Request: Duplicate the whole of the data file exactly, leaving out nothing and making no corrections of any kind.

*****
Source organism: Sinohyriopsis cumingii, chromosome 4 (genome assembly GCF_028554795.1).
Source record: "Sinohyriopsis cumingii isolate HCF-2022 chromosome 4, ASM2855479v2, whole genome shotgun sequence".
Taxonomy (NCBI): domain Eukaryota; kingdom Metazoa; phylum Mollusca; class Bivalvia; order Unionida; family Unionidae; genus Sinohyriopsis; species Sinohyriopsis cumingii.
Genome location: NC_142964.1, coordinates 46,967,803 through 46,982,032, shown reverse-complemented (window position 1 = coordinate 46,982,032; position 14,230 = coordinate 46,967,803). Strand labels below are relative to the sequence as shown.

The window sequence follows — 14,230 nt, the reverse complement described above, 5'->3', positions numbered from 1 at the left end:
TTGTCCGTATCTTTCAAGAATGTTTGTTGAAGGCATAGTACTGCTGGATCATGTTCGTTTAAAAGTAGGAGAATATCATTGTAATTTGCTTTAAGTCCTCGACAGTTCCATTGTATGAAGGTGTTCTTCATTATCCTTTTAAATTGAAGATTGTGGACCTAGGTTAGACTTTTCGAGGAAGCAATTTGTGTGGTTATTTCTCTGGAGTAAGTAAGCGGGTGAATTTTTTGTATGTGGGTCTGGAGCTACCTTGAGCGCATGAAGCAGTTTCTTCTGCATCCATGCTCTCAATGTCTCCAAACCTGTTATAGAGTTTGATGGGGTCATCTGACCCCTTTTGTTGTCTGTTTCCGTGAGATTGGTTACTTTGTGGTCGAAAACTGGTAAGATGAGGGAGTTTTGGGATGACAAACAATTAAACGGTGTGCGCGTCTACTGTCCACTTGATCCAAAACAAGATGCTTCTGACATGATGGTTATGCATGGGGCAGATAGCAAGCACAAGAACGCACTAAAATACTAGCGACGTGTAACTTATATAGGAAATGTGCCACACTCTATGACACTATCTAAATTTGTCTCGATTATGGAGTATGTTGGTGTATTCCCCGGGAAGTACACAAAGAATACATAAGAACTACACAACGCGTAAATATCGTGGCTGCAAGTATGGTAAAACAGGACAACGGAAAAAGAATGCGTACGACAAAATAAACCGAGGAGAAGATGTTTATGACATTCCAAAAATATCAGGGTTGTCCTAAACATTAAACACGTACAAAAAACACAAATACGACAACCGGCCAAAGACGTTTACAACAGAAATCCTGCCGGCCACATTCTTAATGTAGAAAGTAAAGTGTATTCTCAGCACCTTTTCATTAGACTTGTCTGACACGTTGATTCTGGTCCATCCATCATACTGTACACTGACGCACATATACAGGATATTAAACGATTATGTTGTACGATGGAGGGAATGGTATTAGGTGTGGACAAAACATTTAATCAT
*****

Source organism: Sinohyriopsis cumingii, chromosome 4 (genome assembly GCF_028554795.1).
Source record: "Sinohyriopsis cumingii isolate HCF-2022 chromosome 4, ASM2855479v2, whole genome shotgun sequence".
Taxonomy (NCBI): domain Eukaryota; kingdom Metazoa; phylum Mollusca; class Bivalvia; order Unionida; family Unionidae; genus Sinohyriopsis; species Sinohyriopsis cumingii.
Genome location: NC_142964.1, coordinates 46,967,803 through 46,982,032, shown reverse-complemented (window position 1 = coordinate 46,982,032; position 14,230 = coordinate 46,967,803). Strand labels below are relative to the sequence as shown.

The window sequence follows — 14,230 nt, the reverse complement described above, 5'->3', positions numbered from 1 at the left end:
TTGTCCGTATCTTTCAAGAATGTTTGTTGAAGGCATAGTACTGCTGGATCATGTTCGTTTAAAAGTAGGAGAATATCATTGTAATTTGCTTTAAGTCCTCGACAGTTCCATTGTATGAAGGTGTTCTTCATTATCCTTTTAAATTGAAGATTGTGGACCTAGGTTAGACTTTTCGAGGAAGCAATTTGTGTGGTTATTTCTCTGGAGTAAGTAAGCGGGTGAATTTTTTGTATGTGGGTCTGGAGCTACCTTGAGCGCATGAAGCAGTTTCTTCTGCATCCATGCTCTCAATGTCTCCAAACCTGTTATAGAGTTTGATGGGGTCATCTGACCCCTTTTGTTGTCTGTTTCCGTGAGATTGGTTACTTTGTGGTCGAAAACTGGTAAGATGAGGGAGTTTTGGGATGACAAACAATTAAACGGTGTGCGCGTCTACTGTCCACTTGATCCAAAACAAGATGCTTCTGACATGATGGTTATGCATGGGGCAGATAGCAAGCACAAGAACGCACTAAAATACTAGCGACGTGTAACTTATATAGGAAATGTGCCACACTCTATGACACTATCTAAATTTGTCTCGATTATGGAGTATGTTGGTGTATTCCCCGGGAAGTACACAAAGAATACATAAGAACTACACAACGCGTAAATATCGTGGCTGCAAGTATGGTAAAACAGGACAACGGAAAAAGAATGCGTACGACAAAATAAACCGAGGAGAAGATGTTTATGACATTCCAAAAATATCAGGGTTGTCCTAAACATTAAACACGTACAAAAAACACAAATACGACAACCGGCCAAAGACGTTTACAACAGAAATCCTGCCGGCCACATTCTTAATGTAGAAAGTAAAGTGTATTCTCAGCACCTTTTCATTAGACTTGTCTGACACGTTGATTCTGGTCCATCCATCATACTGTACACTGACGCACATATACAGGATATTAAACGATTATGTTGTACGATGGAGGGAATGGTATTAGGTGTGGACAAAACATTTAATCAT